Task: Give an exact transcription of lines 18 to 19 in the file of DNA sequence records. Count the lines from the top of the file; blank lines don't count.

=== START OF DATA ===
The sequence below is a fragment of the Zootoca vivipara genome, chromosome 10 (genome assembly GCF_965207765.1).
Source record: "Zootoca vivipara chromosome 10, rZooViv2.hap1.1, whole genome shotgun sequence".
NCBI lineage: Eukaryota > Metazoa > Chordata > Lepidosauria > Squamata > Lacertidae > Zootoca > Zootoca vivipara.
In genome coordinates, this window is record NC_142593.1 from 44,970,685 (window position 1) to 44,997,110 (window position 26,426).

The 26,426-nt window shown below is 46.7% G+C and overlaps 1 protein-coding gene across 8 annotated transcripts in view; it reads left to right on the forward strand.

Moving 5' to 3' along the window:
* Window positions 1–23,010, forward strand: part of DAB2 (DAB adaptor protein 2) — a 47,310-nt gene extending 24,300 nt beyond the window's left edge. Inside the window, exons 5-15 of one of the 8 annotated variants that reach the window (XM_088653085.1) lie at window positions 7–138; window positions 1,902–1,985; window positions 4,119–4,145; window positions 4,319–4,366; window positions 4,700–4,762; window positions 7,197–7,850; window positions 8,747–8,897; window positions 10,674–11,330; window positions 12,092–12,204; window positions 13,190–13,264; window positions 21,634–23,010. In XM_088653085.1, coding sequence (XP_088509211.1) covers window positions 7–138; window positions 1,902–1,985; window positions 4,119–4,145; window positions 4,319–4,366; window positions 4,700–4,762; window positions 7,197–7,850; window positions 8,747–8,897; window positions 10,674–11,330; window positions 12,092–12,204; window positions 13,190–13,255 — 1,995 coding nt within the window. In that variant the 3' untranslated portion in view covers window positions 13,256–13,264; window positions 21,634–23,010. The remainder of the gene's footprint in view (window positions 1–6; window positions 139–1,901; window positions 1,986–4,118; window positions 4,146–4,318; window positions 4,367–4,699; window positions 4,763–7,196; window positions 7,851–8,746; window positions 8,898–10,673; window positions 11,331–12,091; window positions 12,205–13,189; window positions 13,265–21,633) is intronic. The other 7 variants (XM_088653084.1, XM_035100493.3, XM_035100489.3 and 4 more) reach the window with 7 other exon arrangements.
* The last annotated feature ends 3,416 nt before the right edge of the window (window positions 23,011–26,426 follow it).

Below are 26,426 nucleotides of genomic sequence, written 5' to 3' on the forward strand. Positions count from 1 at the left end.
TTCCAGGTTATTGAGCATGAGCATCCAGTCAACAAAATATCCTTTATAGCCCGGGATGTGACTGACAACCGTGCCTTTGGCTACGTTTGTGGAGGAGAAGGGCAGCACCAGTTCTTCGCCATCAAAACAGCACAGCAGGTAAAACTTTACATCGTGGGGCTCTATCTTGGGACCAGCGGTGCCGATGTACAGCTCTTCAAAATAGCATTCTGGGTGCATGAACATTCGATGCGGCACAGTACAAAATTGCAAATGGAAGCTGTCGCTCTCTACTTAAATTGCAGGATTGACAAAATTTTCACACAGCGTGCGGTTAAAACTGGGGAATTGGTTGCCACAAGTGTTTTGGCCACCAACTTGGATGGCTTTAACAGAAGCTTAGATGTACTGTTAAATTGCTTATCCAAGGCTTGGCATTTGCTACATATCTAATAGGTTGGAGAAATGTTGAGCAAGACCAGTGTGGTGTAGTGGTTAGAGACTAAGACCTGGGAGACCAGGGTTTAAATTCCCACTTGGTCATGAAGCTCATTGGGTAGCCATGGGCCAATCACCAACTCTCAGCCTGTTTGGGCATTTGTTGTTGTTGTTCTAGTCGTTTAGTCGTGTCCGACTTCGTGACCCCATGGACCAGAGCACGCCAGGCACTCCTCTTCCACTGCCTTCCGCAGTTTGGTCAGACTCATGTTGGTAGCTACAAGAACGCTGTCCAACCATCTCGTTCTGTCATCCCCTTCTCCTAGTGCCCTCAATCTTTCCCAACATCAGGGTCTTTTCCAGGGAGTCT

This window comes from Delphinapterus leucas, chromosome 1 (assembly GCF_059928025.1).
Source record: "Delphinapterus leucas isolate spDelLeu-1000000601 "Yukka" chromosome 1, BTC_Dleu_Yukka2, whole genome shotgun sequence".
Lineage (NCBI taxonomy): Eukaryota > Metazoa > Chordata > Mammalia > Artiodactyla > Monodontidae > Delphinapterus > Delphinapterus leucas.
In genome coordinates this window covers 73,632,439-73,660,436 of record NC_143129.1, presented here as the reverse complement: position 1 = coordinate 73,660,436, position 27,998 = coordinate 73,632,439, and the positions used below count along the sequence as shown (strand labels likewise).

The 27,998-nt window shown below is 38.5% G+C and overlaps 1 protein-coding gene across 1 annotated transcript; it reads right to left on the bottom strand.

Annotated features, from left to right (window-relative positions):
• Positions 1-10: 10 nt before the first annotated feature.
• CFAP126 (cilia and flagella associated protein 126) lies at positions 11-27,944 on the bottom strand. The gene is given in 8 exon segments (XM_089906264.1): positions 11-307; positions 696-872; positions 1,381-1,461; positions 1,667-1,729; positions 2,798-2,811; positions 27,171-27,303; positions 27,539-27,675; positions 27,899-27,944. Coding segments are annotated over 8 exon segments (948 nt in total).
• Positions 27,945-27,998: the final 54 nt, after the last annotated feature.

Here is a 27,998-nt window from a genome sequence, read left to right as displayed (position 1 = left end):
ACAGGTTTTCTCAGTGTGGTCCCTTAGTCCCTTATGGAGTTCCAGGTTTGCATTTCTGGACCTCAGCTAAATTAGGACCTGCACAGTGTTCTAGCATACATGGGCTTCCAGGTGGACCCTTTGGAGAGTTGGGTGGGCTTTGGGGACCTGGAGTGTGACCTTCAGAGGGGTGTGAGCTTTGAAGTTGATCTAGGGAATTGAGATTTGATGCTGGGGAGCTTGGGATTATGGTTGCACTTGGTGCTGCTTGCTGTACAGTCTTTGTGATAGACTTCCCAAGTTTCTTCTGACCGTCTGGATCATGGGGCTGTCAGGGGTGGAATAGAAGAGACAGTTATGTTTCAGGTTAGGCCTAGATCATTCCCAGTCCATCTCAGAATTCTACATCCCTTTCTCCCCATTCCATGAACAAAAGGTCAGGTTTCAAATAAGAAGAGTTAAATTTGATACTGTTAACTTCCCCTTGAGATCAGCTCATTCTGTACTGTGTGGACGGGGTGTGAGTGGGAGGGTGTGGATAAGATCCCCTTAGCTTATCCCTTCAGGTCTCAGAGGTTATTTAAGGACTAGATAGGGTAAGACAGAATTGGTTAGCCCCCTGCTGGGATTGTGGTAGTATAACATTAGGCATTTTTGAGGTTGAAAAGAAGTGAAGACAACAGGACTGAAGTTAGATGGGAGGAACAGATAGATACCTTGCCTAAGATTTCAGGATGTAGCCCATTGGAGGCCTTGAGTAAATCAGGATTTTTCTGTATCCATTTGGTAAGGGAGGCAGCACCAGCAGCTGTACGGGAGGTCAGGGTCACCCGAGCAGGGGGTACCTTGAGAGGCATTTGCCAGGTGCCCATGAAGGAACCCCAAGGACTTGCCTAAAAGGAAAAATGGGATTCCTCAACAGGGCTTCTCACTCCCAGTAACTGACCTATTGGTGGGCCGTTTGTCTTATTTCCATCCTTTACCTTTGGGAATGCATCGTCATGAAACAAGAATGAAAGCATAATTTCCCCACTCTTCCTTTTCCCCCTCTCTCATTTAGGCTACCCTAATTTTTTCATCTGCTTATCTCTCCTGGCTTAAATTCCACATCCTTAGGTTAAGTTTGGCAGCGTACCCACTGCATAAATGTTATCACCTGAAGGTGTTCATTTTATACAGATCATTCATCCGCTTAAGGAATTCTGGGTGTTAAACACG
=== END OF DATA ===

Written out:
• CFAP126 (cilia and flagella associated protein 126) lies at positions 11-27,944 on the bottom strand. The gene is given in 8 exon segments (XM_089906264.1): positions 11-307; positions 696-872; positions 1,381-1,461; positions 1,667-1,729; positions 2,798-2,811; positions 27,171-27,303; positions 27,539-27,675; positions 27,899-27,944. Coding segments are annotated over 8 exon segments (948 nt in total).
• Positions 27,945-27,998: the final 54 nt, after the last annotated feature.